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Our History and Culture

Kashechewan First Nation brings an understanding of the relationship of people, lands and resources as their foundation for planning and way of life. As expressed in words below, all of these concepts will be brought out and integrated into the land use plan as a set of principles to be prepared, structured and balanced properly in planning by Kashechewan First Nation.

Kashechewan Crees have lived in these Lands and used the James Bay (Weenee-peg-kook) waters and surrounding rivers and lakes for generations.

Our ancestors - We have been and continue to be custodians and stewards of the lands and waters and all their resources. We multiplied and spread across a vast territory.

Our Cree origin taught us spirituality and everything we needed for our holistic wellbeing through kinship, language, culture, history, and traditional governance practices.

Our relationship to the lands and waters are an integral part of our cultural and economic existence and we are a part of this land.

Our Elders passed on oral and pictographic knowledge of the traditional values and teachings to guide our responsibilities in the safe keeping of our homeland to sustain our resources of life for future generations. There are elders alive today who still remember this knowledge and history and pass down orally this way of life and existence.

In the summer of 1905 at She-Ban-Nuck (Old Post) Albany River, Treaty No. 9 Nation to Nation treaty was orally agreed to and signed, and nothing would be changed and the people would continue to harvest and survive from the resources of the land as they had for countless generations. It means our children continue to learn the ways of their ancestors and that Cree is the language of the land.

We never agreed to draw our territory on a piece of paper and never surrendered our rights and resources to this territory.

In the year 1957, some members moved to the north shore, building tents and cabins on reserve no. 67. This move was based on better services of housing, education, health and infrastructure and today, known as Kashechewan.


The Naming Of Our Community


It all started when the commissioner landed at the old Albany post in the island across from were we are now, which was in 1905. In 1912, the commissioner hired some people from the community to work with the surveyor, to make boundary lines for our reserve. The people then understand everything verbally what the government plans are, and then had written down what was brought to them by word of mouth. In between the years 1956 and 1957 the commissioner was back again, to give treaty money for everyone present at the old post. People complained to him about the problems, especially the Hudson Bay manager, about flooding. It came that the chief and council made noise to the government. They demanded that they need a better place to settle. The commissioner conducted research around for the community to find a better location to settle. He came to offer this location, where we now are. Community members didn’t agree, saying that it is too low still and insisted inland further up river would be better. The government said that the barge wouldn't be able to come further inland, due to shallow water. Our elders agreed in principle. If this floods than they would have to go further inland the government stated at the time.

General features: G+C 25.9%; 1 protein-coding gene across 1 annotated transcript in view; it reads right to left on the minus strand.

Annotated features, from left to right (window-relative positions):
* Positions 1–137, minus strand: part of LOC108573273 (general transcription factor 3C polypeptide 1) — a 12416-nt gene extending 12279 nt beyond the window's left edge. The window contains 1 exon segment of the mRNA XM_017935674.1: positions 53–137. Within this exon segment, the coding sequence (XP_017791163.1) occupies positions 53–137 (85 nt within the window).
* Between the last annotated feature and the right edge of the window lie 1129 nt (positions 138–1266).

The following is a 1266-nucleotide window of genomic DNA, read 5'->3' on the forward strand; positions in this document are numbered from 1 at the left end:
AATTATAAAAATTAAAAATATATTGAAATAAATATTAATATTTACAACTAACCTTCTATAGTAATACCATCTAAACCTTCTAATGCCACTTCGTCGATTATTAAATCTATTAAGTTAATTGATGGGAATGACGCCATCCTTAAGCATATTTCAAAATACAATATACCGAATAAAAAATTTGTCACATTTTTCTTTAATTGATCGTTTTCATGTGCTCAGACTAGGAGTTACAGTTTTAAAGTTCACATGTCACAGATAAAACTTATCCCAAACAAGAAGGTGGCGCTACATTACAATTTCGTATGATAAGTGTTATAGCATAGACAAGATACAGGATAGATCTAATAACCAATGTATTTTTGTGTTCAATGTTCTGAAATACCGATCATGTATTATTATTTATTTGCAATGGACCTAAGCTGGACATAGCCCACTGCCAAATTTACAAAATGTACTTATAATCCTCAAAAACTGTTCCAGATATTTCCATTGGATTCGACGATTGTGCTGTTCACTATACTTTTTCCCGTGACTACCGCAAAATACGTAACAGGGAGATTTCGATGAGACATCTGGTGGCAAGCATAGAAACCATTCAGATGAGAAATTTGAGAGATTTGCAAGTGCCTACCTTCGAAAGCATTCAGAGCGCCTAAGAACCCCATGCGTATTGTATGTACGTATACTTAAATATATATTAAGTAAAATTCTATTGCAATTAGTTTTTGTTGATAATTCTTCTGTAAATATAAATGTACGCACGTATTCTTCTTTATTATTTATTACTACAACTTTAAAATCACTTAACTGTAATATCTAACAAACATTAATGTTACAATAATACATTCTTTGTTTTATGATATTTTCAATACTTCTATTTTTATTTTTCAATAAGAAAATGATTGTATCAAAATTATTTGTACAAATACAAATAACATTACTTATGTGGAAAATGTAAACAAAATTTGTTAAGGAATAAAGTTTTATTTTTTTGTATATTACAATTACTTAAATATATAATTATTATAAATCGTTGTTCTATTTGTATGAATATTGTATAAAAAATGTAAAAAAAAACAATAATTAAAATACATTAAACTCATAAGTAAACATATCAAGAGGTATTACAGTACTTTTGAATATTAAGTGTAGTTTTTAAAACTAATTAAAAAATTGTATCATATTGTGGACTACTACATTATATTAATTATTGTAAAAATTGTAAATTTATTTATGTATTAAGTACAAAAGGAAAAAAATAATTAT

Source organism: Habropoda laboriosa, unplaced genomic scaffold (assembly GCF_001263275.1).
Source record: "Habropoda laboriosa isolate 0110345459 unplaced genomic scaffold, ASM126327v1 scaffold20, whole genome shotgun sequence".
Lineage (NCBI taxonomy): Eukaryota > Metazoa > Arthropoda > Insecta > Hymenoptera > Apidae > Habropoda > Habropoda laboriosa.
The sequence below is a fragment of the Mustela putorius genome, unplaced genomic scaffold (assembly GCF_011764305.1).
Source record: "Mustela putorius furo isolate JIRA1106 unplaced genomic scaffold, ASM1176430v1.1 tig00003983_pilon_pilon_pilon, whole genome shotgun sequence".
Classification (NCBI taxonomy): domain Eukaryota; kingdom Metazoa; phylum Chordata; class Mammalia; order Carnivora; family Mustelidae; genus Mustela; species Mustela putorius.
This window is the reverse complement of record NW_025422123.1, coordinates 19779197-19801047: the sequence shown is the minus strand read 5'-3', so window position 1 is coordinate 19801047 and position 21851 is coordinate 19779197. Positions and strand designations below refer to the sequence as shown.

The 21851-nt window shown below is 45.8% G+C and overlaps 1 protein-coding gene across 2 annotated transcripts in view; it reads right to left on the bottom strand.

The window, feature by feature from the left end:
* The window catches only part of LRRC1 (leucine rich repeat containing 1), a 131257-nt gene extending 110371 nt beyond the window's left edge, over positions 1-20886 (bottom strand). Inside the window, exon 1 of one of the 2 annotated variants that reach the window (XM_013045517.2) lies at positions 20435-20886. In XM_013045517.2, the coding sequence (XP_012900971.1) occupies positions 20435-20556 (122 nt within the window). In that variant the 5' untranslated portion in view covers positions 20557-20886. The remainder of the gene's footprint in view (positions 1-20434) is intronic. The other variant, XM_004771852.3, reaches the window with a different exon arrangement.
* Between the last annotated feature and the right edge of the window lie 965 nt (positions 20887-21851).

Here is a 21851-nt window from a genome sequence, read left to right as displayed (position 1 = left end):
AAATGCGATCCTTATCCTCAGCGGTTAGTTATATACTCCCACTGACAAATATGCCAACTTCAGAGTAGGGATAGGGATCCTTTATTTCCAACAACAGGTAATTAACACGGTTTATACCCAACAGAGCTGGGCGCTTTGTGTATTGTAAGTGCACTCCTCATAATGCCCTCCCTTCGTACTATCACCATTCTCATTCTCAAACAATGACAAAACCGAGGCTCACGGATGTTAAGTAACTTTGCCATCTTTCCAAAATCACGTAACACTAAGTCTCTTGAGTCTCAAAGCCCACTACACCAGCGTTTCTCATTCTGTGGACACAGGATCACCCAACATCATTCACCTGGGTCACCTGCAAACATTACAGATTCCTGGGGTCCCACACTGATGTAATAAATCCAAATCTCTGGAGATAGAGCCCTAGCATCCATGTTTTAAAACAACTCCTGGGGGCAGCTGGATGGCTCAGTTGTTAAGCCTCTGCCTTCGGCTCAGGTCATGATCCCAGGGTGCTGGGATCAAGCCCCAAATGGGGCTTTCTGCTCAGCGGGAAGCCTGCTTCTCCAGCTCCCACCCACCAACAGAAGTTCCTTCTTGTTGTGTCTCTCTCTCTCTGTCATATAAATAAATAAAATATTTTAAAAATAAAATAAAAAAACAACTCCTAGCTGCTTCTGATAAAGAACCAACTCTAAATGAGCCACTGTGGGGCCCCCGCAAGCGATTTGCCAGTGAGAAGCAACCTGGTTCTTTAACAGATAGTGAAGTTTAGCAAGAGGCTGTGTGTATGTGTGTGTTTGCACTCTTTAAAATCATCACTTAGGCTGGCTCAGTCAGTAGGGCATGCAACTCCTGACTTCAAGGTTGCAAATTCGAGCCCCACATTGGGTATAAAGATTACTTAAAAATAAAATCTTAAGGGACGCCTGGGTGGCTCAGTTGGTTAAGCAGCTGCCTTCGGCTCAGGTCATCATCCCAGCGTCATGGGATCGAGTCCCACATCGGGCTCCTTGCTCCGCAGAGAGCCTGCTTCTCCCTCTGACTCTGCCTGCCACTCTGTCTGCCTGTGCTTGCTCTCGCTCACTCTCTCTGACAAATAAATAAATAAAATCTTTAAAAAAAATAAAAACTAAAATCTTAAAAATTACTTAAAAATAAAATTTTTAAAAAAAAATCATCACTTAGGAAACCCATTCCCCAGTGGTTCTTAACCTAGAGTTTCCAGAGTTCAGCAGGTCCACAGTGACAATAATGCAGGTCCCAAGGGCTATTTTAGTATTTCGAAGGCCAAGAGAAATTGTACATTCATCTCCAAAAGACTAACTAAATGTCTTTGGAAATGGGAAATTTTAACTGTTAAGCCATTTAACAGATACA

Now the story about Kashechewan, when they relocated to here from Old Post or Old Albany, There was problems arose within the mail. The Anglican minister mailed wine up in Fort Albany, where Fort Albany now exists. He asked the elders what name they'll give to this new community. They talked and discussed this, and one elder said, what does Albany mean in Cree? The Anglican minister said it was the name of the river. When the first government came, they said “As long the sun shines, the grass grows, and as long as the river flows, my promise will live on”. So they agree to name this community kakegachewan meaning “water flows forever”. This was the simple promise of the government of 1905. It then became Kashechewan because of the way the non-native pronounced it. So Fort Albany claimed that they are living in the reserve, and claim that we were just living like a satellite community.

"Kashechewan" has no real meaning in Cree. 

- Leo Friday, Oral History

Cultural Immorality

The Cree people of Kashechewan First Nation has a unique culture and traditions in the community. It is rich and it has been our lands and people for time of immemorial. It is important to know that the cultural activities, practices, and principles is an aspect that is gifted in our soul as Cree people. You will see many community members inheriting culture skills whether that’s through art, building, and harvesting.


Associated Activities:

  • Community Powwow’s

  • Community Round dances

  • Culture Gatherings

  • Indigenous Day

  • Local Drummers

  • Hand Drumming

  • Land based healing, gatherings and activities (Snowshoe walk, ice fishing, etc...)

  • Ceremonies


Community Members Skills:

  • Harvesting (Trapping, Hunting, fishing, etc..)

  • Carving

  • Artist

  • Tamarack making

  • Bead work (Medallions, lanyards, keychains, ear rings, etc..)

  • Dream Catcher making

  • Hand Drum making

  • Log building (Nimisuk Women’s Center)

  • Incorporating Natural Resources

  • Teachings (Treaty, Seven sacred, how to fish net, etc..)

  • Medicine (Labrador tea, toothache, cleansing, etc..)


Language is very important as Kashechewan is very fluent in Cree, it is also written through syllabics. English is the second language. Cooking traditionally through wild meat is also a big thing in the community as it’s been our main dish for centuries. It has been passed down through generations to generations.

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